Paul Waddell at the Meme Gallery
On Thanksgiving most people will interact with a turkey that’s in an advanced state of death. Paul Waddell, however, will be interacting with a real live be-wattled bird—one that would otherwise certainly be someone’s meal. For three days he will live with a turkey, getting to know his new roommate intimately.
Waddell is not, as you might expect, some PETA fanatic trying to make a grand statement. He’s a performance artist, and this turkey-saving event, entitled “I Like Massachusetts and Massachusetts Massachusetts Massachusetts Me,” is happening at the Meme Gallery in Central Square.
Those up on their art history will recognize the event as a parody of famous artist Joseph Beuys’ 1974 performance piece called “I Love America and America Loves Me,” in which the iconoclastic German came to the US to live with a wild coyote for three days.
“I’ve never tried to be friends with a turkey, so I want to find out, you know, what are they like? How do they feel? What would they like to do with their lives?” says Waddell, a graduate of the School of the Museum of Fine Arts. Now based in California, he’s made a career out of thinking up and carrying out bizarre ideas like this one.
“It’s actually a parody of a reenactment,” Waddell explains. “Right now in the art scene a lot of what’s going on is reenactments of past pieces. It’s like the Mannerist art movement after the Renaissance where they were all copying the old paintings. It becomes a futile, go-nowhere kind of thing, like musicians doing tribute bands.”
Waddell, who studied performance art in college, started out as a musician himself. In high school he had a rock band called Partially Hydrogenated that was basically an excuse for him to do things on stage, like perform strange acts with mayonnaise and yell at people in the audience.
“It was sort of a primitive, aggressive way to have forced participation,” he says. “Then I got to college and realized that what I was already doing anyway had a name. It was great; I got exposed to an international community of artists. But now what I spend a lot of time doing is trying not to think about what I learned.”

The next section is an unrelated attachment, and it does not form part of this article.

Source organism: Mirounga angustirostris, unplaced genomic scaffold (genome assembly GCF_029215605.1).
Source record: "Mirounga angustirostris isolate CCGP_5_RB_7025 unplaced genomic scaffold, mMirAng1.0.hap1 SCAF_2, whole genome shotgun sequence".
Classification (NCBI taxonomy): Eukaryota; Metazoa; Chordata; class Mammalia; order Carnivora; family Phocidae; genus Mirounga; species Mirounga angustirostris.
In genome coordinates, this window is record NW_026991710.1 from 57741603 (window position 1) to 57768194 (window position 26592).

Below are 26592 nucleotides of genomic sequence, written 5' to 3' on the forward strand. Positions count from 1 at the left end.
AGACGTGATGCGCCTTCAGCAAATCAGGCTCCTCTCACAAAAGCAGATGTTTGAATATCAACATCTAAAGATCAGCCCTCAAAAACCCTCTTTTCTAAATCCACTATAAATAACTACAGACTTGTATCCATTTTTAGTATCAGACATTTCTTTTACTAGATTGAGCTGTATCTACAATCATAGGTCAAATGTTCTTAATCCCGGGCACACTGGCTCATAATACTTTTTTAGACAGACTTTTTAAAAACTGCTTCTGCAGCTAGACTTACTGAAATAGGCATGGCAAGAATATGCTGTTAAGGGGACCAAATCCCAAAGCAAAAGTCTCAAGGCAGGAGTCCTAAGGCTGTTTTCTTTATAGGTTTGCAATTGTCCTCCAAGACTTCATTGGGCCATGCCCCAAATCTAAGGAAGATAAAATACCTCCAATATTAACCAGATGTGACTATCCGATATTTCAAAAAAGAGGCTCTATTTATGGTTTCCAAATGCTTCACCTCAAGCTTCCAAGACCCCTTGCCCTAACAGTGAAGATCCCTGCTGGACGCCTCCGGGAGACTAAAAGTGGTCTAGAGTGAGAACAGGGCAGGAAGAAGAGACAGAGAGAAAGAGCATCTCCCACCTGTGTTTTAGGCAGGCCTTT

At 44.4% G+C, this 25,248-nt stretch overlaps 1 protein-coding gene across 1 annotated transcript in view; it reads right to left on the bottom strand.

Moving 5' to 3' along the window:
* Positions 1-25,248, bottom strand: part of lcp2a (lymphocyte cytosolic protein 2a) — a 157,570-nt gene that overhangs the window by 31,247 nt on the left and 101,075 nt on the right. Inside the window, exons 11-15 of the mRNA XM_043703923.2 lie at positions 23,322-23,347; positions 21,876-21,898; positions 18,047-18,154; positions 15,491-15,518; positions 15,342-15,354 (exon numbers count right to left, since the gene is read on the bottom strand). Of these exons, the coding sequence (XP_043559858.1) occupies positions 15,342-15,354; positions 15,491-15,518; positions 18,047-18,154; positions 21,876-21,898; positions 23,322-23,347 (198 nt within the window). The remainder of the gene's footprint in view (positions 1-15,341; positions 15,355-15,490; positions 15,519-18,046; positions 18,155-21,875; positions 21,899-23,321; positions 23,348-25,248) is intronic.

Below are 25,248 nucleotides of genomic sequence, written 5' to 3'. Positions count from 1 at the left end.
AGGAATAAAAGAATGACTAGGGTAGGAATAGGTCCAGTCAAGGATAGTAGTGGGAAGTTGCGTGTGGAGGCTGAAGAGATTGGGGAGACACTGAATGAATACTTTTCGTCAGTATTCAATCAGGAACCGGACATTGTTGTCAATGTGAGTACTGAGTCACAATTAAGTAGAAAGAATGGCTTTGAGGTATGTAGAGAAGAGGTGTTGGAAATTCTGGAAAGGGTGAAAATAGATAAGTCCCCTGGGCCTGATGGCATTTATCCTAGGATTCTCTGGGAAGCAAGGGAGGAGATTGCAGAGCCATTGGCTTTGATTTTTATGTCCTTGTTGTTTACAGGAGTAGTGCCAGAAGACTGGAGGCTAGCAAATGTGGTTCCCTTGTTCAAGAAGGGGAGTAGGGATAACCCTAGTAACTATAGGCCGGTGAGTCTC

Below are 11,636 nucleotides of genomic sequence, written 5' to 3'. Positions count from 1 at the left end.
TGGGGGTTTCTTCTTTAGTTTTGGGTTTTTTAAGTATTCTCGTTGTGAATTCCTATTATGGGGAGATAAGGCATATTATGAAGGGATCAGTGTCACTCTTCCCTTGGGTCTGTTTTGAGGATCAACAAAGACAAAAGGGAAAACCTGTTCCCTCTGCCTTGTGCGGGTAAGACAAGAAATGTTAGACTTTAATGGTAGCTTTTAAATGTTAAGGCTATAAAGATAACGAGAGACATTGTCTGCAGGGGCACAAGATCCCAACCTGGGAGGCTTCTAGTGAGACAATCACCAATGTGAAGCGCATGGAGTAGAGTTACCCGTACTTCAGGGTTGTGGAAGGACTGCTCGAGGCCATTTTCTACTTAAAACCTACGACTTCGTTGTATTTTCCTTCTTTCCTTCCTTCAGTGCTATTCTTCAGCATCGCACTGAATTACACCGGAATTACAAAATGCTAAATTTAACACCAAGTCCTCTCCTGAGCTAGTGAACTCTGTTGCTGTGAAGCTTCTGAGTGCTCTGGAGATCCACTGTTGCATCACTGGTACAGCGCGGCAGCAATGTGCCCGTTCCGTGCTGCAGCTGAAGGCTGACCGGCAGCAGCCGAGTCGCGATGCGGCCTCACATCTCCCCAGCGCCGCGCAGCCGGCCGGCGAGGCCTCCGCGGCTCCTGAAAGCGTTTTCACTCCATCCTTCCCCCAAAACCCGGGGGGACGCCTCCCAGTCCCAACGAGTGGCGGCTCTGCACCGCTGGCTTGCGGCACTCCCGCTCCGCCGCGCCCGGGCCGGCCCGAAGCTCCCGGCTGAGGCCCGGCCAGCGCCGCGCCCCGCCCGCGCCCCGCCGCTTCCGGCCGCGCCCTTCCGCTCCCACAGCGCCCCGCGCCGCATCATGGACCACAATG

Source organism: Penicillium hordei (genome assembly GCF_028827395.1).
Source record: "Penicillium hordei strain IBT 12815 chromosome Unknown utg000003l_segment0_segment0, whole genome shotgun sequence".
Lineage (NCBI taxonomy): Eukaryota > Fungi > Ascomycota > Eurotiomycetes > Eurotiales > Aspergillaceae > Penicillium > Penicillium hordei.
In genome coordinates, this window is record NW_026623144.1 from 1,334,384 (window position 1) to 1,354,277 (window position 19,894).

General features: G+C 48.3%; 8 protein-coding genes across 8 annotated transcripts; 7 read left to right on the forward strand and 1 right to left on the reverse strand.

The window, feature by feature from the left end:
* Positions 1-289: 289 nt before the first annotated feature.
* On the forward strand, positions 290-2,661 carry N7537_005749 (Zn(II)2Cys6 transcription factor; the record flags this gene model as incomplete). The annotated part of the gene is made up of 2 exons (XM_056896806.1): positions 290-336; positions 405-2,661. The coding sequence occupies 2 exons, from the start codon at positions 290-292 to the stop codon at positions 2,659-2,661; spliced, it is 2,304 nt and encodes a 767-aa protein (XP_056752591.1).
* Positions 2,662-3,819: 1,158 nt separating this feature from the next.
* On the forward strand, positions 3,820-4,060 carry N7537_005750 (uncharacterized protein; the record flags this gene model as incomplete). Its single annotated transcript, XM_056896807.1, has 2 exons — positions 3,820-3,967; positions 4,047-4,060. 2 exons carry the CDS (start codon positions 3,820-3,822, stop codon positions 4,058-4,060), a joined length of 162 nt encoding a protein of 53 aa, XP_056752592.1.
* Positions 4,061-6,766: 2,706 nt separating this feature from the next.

Although he is entertaining, Waddell insists he feels no pressure to be funny or shocking. His shows consist of anything from crawling through the shelves of a library, pushing around books and bothering patrons, to larger-scale improvised events. In a recent performance at the University of Iowa, he started out seemingly in control and let the whole thing collapse, allowing the audience to take over the show.
“It’s a good model people could follow if they want to overthrow the government,” he suggests.
When he’s not living with turkeys or wreaking artistic havoc, Waddell teaches drawing and painting at a private high school. He’s in demand as a performance artist, but that’s hardly something that pays the rent.
“It takes a long time before you can make a living at it,” he says. “At least I have my airfare and food paid for. The Meme Gallery doesn’t have a lot of money, but they’re giving me a place to stay.”
Vela Phelan of Meme Gallery says that he and his partners hired Waddell based on an appreciation of his past work; they didn’t know what he was planning to do.
“Performance art changes and adapts to the space,” Phelan says. “So even if someone has proposed what they’re going to do, anything can happen once their actions start.”
Phelan is proud that his gallery offers an unlimited situation for artists to explore and express themselves, but says that he always looks for humor and a sense of fun and engagement.
When informed that Waddell claimed to have very little commitment to such things, Phelan laughs and says: “He’s the only one I know who could pull off a statement like that and still be entertaining and hilarious always.”
Paul Waddell performs “I Like Massachusetts and Massachusetts Massachusetts Massachusetts Me” Nov 25-27 at Meme Gallery, 55 Norfolk St. Central Square Cambridge.